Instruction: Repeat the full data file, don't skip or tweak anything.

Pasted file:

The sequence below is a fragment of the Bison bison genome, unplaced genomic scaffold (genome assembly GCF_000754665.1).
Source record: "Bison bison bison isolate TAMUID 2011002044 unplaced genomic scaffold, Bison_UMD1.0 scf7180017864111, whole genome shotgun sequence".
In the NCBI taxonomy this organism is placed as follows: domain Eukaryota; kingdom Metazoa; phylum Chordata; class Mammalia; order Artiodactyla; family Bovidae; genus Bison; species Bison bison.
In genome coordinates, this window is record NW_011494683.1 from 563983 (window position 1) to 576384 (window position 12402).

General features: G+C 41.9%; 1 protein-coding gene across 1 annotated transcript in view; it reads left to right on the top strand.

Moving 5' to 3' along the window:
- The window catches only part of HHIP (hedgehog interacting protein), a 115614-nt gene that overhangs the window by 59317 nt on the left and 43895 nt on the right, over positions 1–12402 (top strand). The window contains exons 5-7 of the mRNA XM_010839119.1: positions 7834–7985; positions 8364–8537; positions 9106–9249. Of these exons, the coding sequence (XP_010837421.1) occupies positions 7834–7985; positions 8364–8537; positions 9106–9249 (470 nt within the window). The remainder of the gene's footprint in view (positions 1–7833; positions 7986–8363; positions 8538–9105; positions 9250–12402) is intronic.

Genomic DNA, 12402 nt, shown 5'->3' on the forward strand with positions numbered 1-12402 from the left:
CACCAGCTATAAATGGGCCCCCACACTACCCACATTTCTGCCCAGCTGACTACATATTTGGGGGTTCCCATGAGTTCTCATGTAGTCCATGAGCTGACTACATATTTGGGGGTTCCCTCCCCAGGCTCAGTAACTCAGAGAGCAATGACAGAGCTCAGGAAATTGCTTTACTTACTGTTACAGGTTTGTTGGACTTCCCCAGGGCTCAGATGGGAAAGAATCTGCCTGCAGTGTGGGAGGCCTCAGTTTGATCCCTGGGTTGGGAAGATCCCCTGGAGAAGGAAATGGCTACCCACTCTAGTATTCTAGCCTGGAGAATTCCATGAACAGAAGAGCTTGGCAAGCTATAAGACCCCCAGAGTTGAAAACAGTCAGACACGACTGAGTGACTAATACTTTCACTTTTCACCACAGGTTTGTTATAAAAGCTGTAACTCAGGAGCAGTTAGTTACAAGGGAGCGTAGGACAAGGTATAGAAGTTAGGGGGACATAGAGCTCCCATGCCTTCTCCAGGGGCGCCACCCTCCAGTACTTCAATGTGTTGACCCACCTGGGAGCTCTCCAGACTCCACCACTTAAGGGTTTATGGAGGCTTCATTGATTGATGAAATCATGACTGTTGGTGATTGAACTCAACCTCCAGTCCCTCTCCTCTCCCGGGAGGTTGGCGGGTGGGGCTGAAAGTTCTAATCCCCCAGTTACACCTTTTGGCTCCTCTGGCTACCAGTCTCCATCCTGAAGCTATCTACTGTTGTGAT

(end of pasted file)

The sequence below is a fragment of the Bison bison genome, unplaced genomic scaffold (genome assembly GCF_000754665.1).
Source record: "Bison bison bison isolate TAMUID 2011002044 unplaced genomic scaffold, Bison_UMD1.0 scf7180017864111, whole genome shotgun sequence".
In the NCBI taxonomy this organism is placed as follows: domain Eukaryota; kingdom Metazoa; phylum Chordata; class Mammalia; order Artiodactyla; family Bovidae; genus Bison; species Bison bison.
In genome coordinates, this window is record NW_011494683.1 from 563983 (window position 1) to 576384 (window position 12402).

General features: G+C 41.9%; 1 protein-coding gene across 1 annotated transcript in view; it reads left to right on the top strand.

Moving 5' to 3' along the window:
- The window catches only part of HHIP (hedgehog interacting protein), a 115614-nt gene that overhangs the window by 59317 nt on the left and 43895 nt on the right, over positions 1–12402 (top strand). The window contains exons 5-7 of the mRNA XM_010839119.1: positions 7834–7985; positions 8364–8537; positions 9106–9249. Of these exons, the coding sequence (XP_010837421.1) occupies positions 7834–7985; positions 8364–8537; positions 9106–9249 (470 nt within the window). The remainder of the gene's footprint in view (positions 1–7833; positions 7986–8363; positions 8538–9105; positions 9250–12402) is intronic.

Genomic DNA, 12402 nt, shown 5'->3' on the forward strand with positions numbered 1-12402 from the left:
CACCAGCTATAAATGGGCCCCCACACTACCCACATTTCTGCCCAGCTGACTACATATTTGGGGGTTCCCATGAGTTCTCATGTAGTCCATGAGCTGACTACATATTTGGGGGTTCCCTCCCCAGGCTCAGTAACTCAGAGAGCAATGACAGAGCTCAGGAAATTGCTTTACTTACTGTTACAGGTTTGTTGGACTTCCCCAGGGCTCAGATGGGAAAGAATCTGCCTGCAGTGTGGGAGGCCTCAGTTTGATCCCTGGGTTGGGAAGATCCCCTGGAGAAGGAAATGGCTACCCACTCTAGTATTCTAGCCTGGAGAATTCCATGAACAGAAGAGCTTGGCAAGCTATAAGACCCCCAGAGTTGAAAACAGTCAGACACGACTGAGTGACTAATACTTTCACTTTTCACCACAGGTTTGTTATAAAAGCTGTAACTCAGGAGCAGTTAGTTACAAGGGAGCGTAGGACAAGGTATAGAAGTTAGGGGGACATAGAGCTCCCATGCCTTCTCCAGGGGCGCCACCCTCCAGTACTTCAATGTGTTGACCCACCTGGGAGCTCTCCAGACTCCACCACTTAAGGGTTTATGGAGGCTTCATTGATTGATGAAATCATGACTGTTGGTGATTGAACTCAACCTCCAGTCCCTCTCCTCTCCCGGGAGGTTGGCGGGTGGGGCTGAAAGTTCTAATCCCCCAGTTACACCTTTTGGCTCCTCTGGCTACCAGTCTCCATCCTGAAGCTATCTACTGTTGTGAT